The Bible has come a long way. In the beginning was the Word, but it took
a while for the hundreds of thousands of words in the Bible to be composed,
written down, painstakingly copied, preserved, passed around, tested, accepted, collected together, bound into book form and translated to give us the Bibles we have available to us today.
Its use, status, standing and influence have waxed and waned across the centuries. The Bible was once trusted and read far more widely in Western society than it is today. It has been a book of great significance in shaping thought, the arts, literature, systems of government and so on. English literature and art alone are difficult to fully appreciate and understand without knowledge of the Bible. As Marilyn Robinson writes:
The Bible is the model for and subject of more art and thought than those
of us who live within its influence, consciously or unconsciously, will ever know. Works of literature are self-referential by nature, and even when references to Scripture in contemporary fiction and poetry are no more than ornamental or rhetorical—indeed, even when they are unintentional — they are still a natural consequence of the persistence of a powerful literary tradition. (1)
But while it is generally believed to be the most published, distributed, read,
and influential book in history, it is being increasingly sidelined—even by
Christians. Some estimates suggest that as few as 20% of Christians read
the Bible regularly. (2) There are many possible reasons for the reduction in the
importance of the Bible as part of daily life, including crowded lives, competing
philosophies, and challenges from science. But as well as the pressures of
life and other distractions, there are some who have lost faith in the Bible as
a reliable book and struggle to see it as relevant. We hear constant references to
the failures of the Bible, most recently from the New Atheists.
James Pietsch in his article on the relationship between critical thinking and Christianity, addresses the importance of facing such doubts and challenging them head on as we persevere in the faith. One approach to restoring confidence in the Bible is to combat the ignorance that exists, even within the
church, about the Bible: Where did it come from? Is it genuine? Who wrote
it and when? How early and reliable are the oldest copies? How consistent is it
with other sources from antiquity? Why are there so many different versions? Is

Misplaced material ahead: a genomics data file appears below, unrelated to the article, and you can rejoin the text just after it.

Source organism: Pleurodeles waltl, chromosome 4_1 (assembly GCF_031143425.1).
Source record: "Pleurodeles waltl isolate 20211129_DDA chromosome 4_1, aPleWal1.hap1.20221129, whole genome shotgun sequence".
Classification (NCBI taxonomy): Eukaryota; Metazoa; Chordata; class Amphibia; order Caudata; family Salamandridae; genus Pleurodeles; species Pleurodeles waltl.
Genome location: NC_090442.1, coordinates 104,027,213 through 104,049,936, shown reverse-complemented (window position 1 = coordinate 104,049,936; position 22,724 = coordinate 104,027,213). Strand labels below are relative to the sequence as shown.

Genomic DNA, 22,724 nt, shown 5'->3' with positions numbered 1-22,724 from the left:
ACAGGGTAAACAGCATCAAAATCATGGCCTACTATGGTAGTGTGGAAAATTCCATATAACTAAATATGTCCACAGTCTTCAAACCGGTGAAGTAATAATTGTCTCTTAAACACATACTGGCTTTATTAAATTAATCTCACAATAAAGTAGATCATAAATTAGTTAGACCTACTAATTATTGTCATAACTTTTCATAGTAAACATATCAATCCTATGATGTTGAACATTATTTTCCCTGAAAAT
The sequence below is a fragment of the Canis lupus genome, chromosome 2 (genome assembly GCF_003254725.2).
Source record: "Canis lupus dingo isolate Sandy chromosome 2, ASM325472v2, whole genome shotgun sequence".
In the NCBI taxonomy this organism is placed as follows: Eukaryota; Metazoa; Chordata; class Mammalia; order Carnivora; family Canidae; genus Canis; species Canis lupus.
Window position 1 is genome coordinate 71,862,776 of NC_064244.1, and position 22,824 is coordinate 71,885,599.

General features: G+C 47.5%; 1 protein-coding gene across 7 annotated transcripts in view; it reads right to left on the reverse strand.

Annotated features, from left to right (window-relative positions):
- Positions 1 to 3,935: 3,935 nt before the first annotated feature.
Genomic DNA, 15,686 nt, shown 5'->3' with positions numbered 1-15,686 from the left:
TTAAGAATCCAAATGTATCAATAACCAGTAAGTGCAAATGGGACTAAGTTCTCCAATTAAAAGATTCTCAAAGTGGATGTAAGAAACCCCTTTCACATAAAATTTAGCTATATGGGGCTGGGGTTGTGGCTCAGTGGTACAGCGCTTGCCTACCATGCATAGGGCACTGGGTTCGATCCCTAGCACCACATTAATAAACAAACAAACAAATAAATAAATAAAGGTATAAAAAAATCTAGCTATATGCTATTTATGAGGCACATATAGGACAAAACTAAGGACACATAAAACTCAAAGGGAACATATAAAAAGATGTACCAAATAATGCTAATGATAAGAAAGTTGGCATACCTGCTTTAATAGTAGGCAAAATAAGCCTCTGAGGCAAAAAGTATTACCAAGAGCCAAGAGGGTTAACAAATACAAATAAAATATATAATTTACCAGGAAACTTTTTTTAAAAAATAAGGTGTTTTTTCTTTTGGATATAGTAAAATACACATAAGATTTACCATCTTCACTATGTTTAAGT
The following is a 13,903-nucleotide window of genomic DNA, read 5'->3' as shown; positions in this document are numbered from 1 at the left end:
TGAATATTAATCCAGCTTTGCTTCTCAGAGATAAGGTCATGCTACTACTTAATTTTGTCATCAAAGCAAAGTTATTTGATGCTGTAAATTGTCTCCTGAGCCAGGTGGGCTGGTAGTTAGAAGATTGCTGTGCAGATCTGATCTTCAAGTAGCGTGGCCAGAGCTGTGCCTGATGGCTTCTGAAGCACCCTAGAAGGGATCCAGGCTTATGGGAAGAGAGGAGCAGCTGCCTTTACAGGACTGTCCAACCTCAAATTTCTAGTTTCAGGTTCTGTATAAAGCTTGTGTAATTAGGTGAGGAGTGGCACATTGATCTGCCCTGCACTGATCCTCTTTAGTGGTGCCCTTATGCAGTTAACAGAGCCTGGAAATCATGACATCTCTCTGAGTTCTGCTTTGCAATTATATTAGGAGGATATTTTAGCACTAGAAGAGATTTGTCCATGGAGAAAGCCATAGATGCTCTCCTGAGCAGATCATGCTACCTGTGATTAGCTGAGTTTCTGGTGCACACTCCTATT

there any coherent unity to its diverse elements? This issue of Case aims to
shed a little light on some of these issues as it explores the Bible’s story.
Andrew Shead addresses the question of the biblical canon: How and why did various texts come to be included in or excluded from the Bible over the centuries? Staying with history, archaeologist Karin Sowada looks at what archaeology can — and cannot — tell us about the people, places and events recorded in the Bible’s pages.
Turning to the story within the Bible’s pages, David Höhne examines the relationship between the Old and New Testaments. He concludes that the writers of the Bible shared the understanding that they were writing different chapters of a single unified metanarrative: the story of God’s love for the world he had created, and the salvation of his lost people through the life, death, and resurrection of Jesus Christ.
We have also included brief accounts of the holy books of the other two great Abrahamic faiths—Judaism and Islam. Old Testament scholar, George Athas, explains what constitutes the Jewish Tanakh, and how it relates to the Old Testament and other sacred Jewish texts, such as the Talmud and Mishnah. Samuel Green from ‘Engaging with Islam’ (3) does the same for Islamic texts, explaining the origins, nature and structure of the Qur’an, and its relationship with the Christian Bible.
Our ‘Books and Ideas’ segment also includes a review and excerpt of Into the
World of the New Testament, providing Bible readers with background know-ledge of the context in which Jesus lived and the New Testament was written. The excerpt examines the different strands of religious thought around at the time of Jesus, including the Pharisees, Sadducees and Samaritans.
The segment closes with a review of a collection of writings by previous Case author, Edwin Judge: Engaging Rome and Jerusalem.
I hope you enjoy this issue. ©
E N D N O T E S
1 M. Robinson, ‘The Book of Books: What Literature Owes the Bible’, New York Times, 22 December 2011. Retrieved 30 July 2015.
2 GSI Report, NCLS 2006, February 2011; P. Hughes, & C. Pickering, Milk to Meat Bible Engagement Report (milktomeat.com.au, 2010); and Bible Engagement among Young Australians: Patterns and Social Drivers,
unpublished research report initiated by the Bible Society and other partners.
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